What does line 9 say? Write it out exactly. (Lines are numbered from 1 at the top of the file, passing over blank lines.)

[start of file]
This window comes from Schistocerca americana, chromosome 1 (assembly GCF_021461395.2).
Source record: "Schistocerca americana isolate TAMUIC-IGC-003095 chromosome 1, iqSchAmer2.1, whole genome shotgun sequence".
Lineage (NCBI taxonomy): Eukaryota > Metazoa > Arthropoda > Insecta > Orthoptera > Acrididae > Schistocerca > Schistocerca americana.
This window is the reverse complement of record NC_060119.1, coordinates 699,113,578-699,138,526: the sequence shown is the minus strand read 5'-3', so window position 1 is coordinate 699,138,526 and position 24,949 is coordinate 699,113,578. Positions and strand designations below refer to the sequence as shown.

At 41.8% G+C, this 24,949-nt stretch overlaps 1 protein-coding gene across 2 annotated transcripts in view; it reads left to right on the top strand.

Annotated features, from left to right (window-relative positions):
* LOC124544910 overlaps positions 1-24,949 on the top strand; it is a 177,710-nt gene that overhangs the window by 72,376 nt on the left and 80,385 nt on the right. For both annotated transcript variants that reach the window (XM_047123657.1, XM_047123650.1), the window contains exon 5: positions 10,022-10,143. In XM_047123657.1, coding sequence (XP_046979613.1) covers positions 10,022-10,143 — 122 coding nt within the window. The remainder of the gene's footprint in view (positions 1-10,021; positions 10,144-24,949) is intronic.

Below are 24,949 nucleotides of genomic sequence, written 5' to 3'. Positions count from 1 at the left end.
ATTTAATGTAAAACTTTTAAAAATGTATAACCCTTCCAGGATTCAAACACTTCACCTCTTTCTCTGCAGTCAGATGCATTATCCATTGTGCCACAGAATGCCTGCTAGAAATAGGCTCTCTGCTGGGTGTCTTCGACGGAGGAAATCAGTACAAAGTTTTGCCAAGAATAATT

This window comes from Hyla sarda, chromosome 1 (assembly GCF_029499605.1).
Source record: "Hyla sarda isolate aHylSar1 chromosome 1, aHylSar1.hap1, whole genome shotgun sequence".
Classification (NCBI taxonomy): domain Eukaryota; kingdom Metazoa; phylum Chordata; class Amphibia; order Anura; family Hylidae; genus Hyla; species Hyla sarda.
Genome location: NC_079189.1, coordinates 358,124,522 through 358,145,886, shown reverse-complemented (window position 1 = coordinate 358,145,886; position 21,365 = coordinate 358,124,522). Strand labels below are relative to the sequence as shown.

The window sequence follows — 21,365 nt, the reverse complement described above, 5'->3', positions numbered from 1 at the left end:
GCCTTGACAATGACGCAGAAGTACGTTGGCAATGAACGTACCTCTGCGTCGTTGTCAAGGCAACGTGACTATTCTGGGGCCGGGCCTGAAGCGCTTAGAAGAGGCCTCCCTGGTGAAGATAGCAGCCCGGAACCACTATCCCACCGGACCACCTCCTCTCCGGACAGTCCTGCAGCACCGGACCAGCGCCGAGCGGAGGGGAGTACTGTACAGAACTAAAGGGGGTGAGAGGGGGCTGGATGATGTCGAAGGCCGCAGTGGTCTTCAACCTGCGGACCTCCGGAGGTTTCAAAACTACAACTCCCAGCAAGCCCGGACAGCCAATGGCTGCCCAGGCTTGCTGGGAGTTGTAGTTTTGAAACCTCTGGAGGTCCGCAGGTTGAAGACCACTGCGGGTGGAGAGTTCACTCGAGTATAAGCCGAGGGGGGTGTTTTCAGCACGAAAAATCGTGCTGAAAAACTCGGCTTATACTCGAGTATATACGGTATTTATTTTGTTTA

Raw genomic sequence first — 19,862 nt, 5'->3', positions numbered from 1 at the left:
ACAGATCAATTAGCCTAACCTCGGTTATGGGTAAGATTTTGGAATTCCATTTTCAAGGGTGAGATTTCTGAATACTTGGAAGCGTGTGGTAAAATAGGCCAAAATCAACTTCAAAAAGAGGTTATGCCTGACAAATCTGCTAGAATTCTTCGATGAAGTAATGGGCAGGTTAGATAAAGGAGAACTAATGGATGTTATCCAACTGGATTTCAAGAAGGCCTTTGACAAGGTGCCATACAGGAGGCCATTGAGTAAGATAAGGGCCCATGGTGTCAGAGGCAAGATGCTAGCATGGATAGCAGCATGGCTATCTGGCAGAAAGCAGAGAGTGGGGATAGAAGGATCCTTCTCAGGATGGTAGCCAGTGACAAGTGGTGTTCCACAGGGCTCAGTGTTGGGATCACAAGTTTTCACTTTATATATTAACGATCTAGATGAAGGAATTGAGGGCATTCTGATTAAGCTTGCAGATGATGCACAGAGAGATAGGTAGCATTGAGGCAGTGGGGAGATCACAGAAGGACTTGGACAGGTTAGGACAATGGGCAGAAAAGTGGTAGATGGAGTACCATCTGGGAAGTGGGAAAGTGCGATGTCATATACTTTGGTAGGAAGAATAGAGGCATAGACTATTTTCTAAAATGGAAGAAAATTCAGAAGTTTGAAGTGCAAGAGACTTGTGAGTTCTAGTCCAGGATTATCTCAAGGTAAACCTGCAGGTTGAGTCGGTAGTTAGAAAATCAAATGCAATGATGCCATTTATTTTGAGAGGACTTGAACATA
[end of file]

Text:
ATTTAATGTAAAACTTTTAAAAATGTATAACCCTTCCAGGATTCAAACACTTCACCTCTTTCTCTGCAGTCAGATGCATTATCCATTGTGCCACAGAATGCCTGCTAGAAATAGGCTCTCTGCTGGGTGTCTTCGACGGAGGAAATCAGTACAAAGTTTTGCCAAGAATAATT